HC Deb 01 December 1976 vol 921 cc909-11
29. Mr. Walter Johnson

asked the Secretary of State for Transport what action he proposes to take to minimise the serious consequences of accidents arising from dangerous liquids and chemicals being carried on the roads.

Mr. Horam

I am delighted to reach the Question which my hon. Friend tried to ask earlier. I can now give a slightly more comprehensive answer. The Health and Safety Commission is currently engaged in the preparation of proposals for new general regulations dealing with this problem. As part of this work, the Commission is investigating the adequacy of present standards of vehicle construction.

Mr. Johnson

Although I thank my hon. Friend for that reply, neither it nor the previous one is satisfactory. Does he not realise the seriousness of the problem? Does he not accept that with these vehicles going through villages and towns it is only a matter of time before there is a major disaster? Is not the only way to deal with the problem to take this traffic off the road and put it on to rail?

Mr. Horam

In view of what happened earlier, I had some idea of what my hon. Friend's supplementary question would be. We have already done something. Most major industrial companies have been urged to consider making greater use of rail for transportation of dangerous goods where that is economical. But there are sound reasons why that cannot be done for some dangerous traffic—for example, petrol, being delivered to retail outlets. Most industrial companies have no direct railhead. That is something we are attempting to deal with under Section 8 grants. We are concerned about the problem and we are trying to deal with it in two ways—by transferring such traffic to rail and by making greater preparation for what happens when there is an accident on the road.

Sir J. Langford-Holt

Are dangerous loads required to be properly labelled? If not, why not?

Mr. Horam

They are required to be properly labelled.

Mr. Alexander Wilson

Will my hon. Friend set up an inquiry into dangerous loads on roads and on the railways? Does he not agree that safety precautions on the roads are better than those on the railways? Is he aware that since the recent serious accident in my constituency when an ammunition train was derailed no further instructions have been given to railwaymen about such loads?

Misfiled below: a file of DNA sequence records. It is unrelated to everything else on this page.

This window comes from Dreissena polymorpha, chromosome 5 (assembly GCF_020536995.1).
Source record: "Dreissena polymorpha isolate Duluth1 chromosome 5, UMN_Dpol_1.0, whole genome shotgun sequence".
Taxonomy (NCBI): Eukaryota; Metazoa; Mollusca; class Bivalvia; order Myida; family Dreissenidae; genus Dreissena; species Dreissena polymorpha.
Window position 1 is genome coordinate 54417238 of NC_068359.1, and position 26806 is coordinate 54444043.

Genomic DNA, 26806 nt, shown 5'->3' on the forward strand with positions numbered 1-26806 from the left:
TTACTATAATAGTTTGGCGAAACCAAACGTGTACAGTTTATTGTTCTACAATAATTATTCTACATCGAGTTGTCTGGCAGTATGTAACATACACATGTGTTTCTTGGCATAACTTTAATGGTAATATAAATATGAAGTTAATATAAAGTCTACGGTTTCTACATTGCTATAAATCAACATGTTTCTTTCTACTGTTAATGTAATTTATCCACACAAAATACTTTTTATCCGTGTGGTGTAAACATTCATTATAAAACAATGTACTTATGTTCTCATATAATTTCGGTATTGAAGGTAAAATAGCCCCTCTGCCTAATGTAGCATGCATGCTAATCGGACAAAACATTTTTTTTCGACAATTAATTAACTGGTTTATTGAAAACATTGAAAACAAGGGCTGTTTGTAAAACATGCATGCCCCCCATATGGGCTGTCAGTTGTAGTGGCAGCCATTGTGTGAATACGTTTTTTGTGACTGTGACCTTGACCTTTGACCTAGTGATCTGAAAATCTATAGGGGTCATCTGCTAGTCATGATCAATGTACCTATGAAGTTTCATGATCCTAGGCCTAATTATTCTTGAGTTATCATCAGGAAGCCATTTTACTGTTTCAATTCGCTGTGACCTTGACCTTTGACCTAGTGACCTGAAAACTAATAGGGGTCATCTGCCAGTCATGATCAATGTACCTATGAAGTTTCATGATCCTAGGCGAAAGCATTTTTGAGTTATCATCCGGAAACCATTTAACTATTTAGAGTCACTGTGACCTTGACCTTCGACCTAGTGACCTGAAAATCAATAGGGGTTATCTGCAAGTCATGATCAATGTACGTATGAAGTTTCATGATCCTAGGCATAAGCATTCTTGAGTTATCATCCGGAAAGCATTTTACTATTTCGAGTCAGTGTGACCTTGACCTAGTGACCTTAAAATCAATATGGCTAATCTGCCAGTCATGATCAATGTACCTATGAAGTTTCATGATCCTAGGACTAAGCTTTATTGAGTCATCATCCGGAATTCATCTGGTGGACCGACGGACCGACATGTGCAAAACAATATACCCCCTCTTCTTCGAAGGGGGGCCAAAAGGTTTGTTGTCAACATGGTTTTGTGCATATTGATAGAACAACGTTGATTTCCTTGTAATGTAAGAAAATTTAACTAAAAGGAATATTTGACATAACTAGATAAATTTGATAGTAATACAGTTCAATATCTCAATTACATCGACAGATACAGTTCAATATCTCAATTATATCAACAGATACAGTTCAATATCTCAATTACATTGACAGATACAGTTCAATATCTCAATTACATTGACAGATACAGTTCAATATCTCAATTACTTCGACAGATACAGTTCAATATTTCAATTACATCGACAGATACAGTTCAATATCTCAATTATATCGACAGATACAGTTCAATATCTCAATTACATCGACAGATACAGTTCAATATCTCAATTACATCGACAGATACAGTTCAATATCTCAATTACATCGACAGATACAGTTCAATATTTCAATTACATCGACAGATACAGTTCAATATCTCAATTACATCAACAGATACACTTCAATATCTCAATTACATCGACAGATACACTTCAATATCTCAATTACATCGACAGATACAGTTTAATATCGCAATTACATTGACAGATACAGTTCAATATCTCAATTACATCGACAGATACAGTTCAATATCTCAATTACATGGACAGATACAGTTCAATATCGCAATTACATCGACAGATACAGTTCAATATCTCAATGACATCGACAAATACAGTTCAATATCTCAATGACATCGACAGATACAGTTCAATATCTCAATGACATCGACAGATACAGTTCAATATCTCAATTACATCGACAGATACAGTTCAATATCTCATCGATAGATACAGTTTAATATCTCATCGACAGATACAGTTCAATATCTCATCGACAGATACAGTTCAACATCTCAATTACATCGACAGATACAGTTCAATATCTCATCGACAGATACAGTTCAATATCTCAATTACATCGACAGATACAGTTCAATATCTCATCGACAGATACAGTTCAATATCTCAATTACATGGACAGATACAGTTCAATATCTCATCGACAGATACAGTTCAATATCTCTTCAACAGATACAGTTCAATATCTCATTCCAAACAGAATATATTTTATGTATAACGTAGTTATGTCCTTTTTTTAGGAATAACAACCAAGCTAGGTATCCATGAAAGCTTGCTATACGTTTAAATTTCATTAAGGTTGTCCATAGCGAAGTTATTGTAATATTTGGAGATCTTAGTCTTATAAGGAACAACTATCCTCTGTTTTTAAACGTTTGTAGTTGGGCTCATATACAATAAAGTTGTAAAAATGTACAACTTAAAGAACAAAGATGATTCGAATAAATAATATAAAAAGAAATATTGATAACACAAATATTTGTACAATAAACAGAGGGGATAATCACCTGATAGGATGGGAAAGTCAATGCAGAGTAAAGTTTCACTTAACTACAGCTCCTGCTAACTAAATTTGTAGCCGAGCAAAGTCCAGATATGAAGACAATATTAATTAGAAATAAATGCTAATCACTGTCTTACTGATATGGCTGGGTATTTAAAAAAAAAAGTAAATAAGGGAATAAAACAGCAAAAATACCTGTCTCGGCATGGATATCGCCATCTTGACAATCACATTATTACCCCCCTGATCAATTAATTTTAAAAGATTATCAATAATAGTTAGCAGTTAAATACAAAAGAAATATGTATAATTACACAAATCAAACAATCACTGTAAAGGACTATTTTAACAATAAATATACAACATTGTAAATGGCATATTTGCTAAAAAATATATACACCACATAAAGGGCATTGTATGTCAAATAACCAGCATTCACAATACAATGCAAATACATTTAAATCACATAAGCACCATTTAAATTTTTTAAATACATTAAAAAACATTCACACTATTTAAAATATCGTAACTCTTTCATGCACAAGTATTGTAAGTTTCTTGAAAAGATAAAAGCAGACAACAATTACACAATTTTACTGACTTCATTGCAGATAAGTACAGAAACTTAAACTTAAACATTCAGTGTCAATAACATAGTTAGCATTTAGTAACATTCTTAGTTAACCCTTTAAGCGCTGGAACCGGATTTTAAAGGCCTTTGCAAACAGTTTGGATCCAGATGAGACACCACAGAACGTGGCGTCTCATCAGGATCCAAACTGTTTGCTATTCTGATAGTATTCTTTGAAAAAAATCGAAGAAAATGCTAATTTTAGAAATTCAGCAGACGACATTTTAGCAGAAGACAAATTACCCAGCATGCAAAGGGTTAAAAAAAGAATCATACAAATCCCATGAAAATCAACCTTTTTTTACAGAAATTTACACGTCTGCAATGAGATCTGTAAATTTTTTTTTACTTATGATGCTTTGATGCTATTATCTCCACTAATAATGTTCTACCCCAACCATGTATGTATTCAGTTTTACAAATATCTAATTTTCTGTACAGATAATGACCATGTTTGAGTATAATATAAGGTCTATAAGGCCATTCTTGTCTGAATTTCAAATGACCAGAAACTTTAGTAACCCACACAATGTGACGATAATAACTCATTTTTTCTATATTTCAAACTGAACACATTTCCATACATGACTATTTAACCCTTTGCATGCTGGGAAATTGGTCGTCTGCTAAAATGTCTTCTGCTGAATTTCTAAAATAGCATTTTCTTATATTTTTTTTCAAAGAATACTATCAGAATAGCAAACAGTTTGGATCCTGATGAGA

Mr. Horam

I was aware of the accident and I am interested to learn that no further instructions have been given. I undertake to look into that.

Miss Fookes

Is the Minister satisfied that the labelling required is adequate for those engaged in the fire and emergency services?

Mr. Horam

Yes. Labels give clear instructions about what should be done in an accident. This practice has been developed under the Chemical Industries Association system, and it works. No doubt there could be improvements, and we shall try to make those which are sensible.

Mr. Swain

Is my hon. Friend aware that vinyl chloride produced by Vinatex Limited is covered by a safety regulation allowing emission into the atmosphere of one to one million parts, which is dangerous? Hundreds of tons of this chemical are transported by road annually. In the event of a road accident, heaven only knows what will happen to the people in the surrounding area.

Mr. Horam

I appreciate my hon. Friend's concern. He reveals an interest in and knowledge of these matters. We are aware of the problem and we are trying to ensure that precautions are taken when dangerous loads have to go by road, and we are trying to encourage transportation by rail when possible.

Mr. Carlisle

Is not the best way to avoid accidents to improve the road network to enable lorries to have easier access to motorways instead of having to go through residential areas, as occurs in my constituency?

Mr. Horam

I am aware of the difficulties but, unfortunately, we are suffering from expenditure restraints. I wonder what would happen if the hon. and learned Gentleman's party were in power.